A robust increase in scientific research and development could be the spark that ignites the U.S. economy. The detection of gravity waves, the lifecycle of a star, and the consequences of colliding black holes. The discoveries of the Laser Interferometer Gravitational-Wave Observatory (LIGO)—which earned three American researchers the 2017 Nobel Prize in Physics and was realized with technology and expertise from partners like Parsons—highlight more than the boundlessness of American scientific prowess.
In an Op-Ed in Engineering News-Record, Chuck Harrington, Chairman and CEO of Parsons, reasons that increased and sustained scientific research supported by public and private agencies, as well as the federal government, for massive projects like LIGO is the first step in producing new consumer products and an economic boom. They put scientists, engineers, and supporting industries to work.
“Between supportive government agencies, strong backing from academia and a private sector willing to make necessary investments, the United States is primed to see the kind of job-creating tech boom we haven’t seen in decades,” Harrington explains.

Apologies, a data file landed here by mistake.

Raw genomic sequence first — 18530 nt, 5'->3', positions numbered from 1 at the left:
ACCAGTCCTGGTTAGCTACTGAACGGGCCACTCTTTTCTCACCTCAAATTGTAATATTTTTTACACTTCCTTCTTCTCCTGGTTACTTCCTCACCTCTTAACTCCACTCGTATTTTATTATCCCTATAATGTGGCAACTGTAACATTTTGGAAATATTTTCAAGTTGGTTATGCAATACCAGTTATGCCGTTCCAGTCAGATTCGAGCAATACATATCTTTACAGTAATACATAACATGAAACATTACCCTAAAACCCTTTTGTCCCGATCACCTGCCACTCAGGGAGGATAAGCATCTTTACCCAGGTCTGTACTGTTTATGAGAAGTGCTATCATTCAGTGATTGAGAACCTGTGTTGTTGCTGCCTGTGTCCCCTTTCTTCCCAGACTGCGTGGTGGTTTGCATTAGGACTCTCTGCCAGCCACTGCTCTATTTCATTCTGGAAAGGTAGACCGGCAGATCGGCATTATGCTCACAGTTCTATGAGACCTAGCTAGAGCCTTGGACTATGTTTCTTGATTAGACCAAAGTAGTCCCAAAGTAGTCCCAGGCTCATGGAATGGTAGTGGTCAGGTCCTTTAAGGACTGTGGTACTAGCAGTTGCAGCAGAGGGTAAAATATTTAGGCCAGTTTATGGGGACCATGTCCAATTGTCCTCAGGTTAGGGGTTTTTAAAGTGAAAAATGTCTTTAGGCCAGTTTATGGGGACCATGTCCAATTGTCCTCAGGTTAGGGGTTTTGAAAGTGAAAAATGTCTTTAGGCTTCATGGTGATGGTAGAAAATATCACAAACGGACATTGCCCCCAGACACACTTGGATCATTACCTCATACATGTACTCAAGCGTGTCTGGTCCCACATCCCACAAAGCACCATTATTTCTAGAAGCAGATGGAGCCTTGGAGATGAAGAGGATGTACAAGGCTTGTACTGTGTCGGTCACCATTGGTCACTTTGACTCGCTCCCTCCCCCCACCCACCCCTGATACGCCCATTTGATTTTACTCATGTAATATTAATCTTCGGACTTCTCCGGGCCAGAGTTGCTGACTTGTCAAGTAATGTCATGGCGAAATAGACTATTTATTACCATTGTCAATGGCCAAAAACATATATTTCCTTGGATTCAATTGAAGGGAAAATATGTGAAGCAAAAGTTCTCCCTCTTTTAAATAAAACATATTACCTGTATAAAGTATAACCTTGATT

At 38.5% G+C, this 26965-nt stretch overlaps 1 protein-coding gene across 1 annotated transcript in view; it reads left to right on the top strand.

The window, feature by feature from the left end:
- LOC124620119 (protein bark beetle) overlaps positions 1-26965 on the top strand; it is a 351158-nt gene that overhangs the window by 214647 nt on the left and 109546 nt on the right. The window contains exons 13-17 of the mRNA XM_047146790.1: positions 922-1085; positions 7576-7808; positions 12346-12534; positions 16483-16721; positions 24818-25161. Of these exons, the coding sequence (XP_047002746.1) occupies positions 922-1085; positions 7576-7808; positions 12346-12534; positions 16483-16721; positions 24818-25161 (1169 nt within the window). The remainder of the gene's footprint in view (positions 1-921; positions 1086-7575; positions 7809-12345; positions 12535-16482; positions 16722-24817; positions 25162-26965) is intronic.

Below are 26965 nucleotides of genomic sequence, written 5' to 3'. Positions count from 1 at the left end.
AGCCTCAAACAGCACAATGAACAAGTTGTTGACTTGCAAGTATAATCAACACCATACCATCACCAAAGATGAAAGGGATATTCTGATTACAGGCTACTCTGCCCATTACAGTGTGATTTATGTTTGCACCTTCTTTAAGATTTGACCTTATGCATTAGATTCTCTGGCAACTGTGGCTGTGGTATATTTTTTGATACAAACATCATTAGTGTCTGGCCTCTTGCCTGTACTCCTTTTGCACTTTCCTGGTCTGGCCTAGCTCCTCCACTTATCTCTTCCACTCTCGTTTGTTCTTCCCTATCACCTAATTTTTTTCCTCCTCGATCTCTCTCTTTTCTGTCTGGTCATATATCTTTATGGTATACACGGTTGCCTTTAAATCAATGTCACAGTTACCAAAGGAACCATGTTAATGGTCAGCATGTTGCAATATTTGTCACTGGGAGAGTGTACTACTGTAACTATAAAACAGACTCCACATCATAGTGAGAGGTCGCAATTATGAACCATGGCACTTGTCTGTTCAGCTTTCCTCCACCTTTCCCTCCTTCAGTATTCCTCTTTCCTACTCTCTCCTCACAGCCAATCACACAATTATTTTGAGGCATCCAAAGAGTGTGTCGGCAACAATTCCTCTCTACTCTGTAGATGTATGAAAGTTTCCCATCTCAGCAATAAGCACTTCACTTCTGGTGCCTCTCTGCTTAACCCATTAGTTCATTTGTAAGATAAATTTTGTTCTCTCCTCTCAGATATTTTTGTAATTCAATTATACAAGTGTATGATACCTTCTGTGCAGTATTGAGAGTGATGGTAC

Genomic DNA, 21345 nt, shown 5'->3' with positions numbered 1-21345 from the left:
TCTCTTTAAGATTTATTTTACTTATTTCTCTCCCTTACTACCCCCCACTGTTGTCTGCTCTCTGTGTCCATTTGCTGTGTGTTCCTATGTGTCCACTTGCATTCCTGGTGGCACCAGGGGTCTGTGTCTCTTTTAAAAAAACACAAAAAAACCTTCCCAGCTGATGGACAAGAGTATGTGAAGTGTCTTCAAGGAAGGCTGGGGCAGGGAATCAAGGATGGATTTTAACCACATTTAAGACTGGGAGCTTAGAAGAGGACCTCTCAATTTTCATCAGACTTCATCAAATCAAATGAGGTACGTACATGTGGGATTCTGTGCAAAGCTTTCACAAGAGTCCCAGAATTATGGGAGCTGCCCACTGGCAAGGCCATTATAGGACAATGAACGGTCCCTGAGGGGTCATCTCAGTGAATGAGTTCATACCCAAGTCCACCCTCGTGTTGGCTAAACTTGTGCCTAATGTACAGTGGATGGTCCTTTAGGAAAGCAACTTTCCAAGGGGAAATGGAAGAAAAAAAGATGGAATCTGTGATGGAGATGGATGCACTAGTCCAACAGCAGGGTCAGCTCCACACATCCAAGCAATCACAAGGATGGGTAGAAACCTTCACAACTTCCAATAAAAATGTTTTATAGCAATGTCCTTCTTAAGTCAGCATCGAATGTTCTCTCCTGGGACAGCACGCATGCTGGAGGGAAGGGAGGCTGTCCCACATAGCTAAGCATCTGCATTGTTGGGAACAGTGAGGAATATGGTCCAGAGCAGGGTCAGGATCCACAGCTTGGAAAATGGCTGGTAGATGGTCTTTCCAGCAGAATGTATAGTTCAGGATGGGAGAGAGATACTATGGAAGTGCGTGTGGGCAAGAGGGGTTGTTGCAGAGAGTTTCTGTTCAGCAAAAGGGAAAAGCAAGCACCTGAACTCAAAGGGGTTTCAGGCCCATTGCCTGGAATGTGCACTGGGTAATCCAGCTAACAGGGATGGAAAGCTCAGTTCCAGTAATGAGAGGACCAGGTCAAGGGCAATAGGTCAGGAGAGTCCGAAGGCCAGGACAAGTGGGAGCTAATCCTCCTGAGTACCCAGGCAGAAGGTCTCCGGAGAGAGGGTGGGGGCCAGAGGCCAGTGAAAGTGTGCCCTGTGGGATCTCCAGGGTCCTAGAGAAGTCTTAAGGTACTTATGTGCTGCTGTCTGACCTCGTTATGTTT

Parsons, a technology-driven engineering and professional services firm, makes marvels like LIGO possible, and we’re honored to have provided design and construction management for LIGO facilities (including 4-km-long laser tubes to detect gravitational waves, and used a building information modeling process to help Caltech and MIT scientists visualize and engineer the facilities). With continued and increasing public and private funding of research and development, Harrington affirms, industries supporting massive scientific endeavors can jumpstart the economy while also propelling life-changing discoveries.